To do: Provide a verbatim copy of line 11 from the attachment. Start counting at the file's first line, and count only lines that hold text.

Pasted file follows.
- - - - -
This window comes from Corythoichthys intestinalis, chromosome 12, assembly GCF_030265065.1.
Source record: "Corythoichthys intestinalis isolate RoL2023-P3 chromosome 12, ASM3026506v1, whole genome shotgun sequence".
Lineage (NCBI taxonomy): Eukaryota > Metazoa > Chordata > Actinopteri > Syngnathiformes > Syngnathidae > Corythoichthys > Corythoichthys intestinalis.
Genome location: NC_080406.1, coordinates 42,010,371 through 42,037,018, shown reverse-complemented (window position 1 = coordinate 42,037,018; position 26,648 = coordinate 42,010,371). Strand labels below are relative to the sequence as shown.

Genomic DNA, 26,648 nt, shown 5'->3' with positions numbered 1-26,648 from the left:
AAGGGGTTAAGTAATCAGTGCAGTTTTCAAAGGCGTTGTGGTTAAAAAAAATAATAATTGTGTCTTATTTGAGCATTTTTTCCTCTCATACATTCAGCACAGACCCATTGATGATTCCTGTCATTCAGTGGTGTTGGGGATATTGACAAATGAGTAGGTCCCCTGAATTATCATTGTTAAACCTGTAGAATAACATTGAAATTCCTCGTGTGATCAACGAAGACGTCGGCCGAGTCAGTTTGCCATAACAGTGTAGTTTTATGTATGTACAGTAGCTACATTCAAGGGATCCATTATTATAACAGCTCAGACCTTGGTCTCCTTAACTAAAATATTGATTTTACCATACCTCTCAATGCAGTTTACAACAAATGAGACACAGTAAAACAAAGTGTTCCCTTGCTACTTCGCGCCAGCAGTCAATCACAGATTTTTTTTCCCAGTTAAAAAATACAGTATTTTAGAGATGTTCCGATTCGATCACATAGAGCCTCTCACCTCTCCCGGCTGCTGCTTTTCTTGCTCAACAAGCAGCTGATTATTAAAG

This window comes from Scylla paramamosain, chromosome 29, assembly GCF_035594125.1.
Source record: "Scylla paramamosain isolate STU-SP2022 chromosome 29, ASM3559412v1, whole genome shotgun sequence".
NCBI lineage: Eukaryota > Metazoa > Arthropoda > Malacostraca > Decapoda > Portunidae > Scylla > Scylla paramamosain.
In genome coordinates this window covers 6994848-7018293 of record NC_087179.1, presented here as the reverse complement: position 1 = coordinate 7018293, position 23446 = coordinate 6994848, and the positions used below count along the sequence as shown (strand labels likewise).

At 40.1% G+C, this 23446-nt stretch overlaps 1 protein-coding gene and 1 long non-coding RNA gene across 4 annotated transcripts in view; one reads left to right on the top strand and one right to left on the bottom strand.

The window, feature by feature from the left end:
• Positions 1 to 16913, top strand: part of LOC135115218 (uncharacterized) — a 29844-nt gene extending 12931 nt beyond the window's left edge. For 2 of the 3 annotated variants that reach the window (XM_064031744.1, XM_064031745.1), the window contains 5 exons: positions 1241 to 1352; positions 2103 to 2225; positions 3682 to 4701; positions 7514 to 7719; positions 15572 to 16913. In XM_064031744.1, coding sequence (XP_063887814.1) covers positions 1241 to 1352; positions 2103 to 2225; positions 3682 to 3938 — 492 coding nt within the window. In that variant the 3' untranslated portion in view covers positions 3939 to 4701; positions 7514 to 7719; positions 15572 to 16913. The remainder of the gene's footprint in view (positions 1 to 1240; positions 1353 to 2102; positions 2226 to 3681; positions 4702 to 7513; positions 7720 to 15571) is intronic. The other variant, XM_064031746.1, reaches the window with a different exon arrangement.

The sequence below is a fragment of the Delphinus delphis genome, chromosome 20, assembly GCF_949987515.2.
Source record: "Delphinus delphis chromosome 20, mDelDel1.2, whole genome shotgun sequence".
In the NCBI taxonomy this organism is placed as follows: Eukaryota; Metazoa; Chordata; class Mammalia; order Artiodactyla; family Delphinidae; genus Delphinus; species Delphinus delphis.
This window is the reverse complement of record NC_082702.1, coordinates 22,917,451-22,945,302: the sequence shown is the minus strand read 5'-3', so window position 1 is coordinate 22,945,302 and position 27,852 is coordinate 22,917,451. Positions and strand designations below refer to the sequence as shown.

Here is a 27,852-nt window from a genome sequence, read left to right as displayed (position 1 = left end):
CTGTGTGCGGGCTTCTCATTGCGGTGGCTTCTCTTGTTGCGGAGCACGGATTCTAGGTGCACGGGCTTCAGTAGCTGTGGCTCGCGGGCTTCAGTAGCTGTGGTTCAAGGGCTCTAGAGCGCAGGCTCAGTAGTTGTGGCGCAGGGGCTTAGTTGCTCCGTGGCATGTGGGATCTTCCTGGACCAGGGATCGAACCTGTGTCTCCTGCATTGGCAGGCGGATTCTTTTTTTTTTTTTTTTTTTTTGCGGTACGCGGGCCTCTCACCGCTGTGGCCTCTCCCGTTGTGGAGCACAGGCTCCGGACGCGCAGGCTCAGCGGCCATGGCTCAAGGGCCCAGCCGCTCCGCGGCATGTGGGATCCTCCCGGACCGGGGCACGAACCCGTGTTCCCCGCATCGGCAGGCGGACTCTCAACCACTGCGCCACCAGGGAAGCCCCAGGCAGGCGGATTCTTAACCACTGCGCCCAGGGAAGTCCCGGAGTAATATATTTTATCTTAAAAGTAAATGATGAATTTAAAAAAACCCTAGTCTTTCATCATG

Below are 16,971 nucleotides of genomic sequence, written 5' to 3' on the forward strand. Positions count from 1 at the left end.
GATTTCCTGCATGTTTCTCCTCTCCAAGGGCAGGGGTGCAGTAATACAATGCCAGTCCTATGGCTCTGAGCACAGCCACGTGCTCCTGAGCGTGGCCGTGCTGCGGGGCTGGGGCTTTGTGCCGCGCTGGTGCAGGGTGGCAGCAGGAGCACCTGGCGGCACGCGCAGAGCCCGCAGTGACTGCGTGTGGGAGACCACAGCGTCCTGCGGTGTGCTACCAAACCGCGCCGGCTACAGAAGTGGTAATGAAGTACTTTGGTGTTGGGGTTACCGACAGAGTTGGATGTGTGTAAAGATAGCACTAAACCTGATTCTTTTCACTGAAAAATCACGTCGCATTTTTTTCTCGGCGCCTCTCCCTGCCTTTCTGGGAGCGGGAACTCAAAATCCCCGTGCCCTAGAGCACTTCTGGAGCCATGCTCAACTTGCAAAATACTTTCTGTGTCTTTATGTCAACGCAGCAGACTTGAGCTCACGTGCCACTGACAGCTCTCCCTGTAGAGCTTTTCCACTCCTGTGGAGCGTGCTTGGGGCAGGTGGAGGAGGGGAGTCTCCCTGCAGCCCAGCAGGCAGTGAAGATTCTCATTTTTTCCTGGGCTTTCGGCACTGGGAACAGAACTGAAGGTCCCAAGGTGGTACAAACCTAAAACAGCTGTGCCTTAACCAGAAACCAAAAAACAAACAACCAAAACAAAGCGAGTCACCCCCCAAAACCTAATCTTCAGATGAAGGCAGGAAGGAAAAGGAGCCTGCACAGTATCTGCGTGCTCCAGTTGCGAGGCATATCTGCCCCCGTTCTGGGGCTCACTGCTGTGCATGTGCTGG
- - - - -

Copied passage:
At 40.1% G+C, this 23446-nt stretch overlaps 1 protein-coding gene and 1 long non-coding RNA gene across 4 annotated transcripts in view; one reads left to right on the top strand and one right to left on the bottom strand.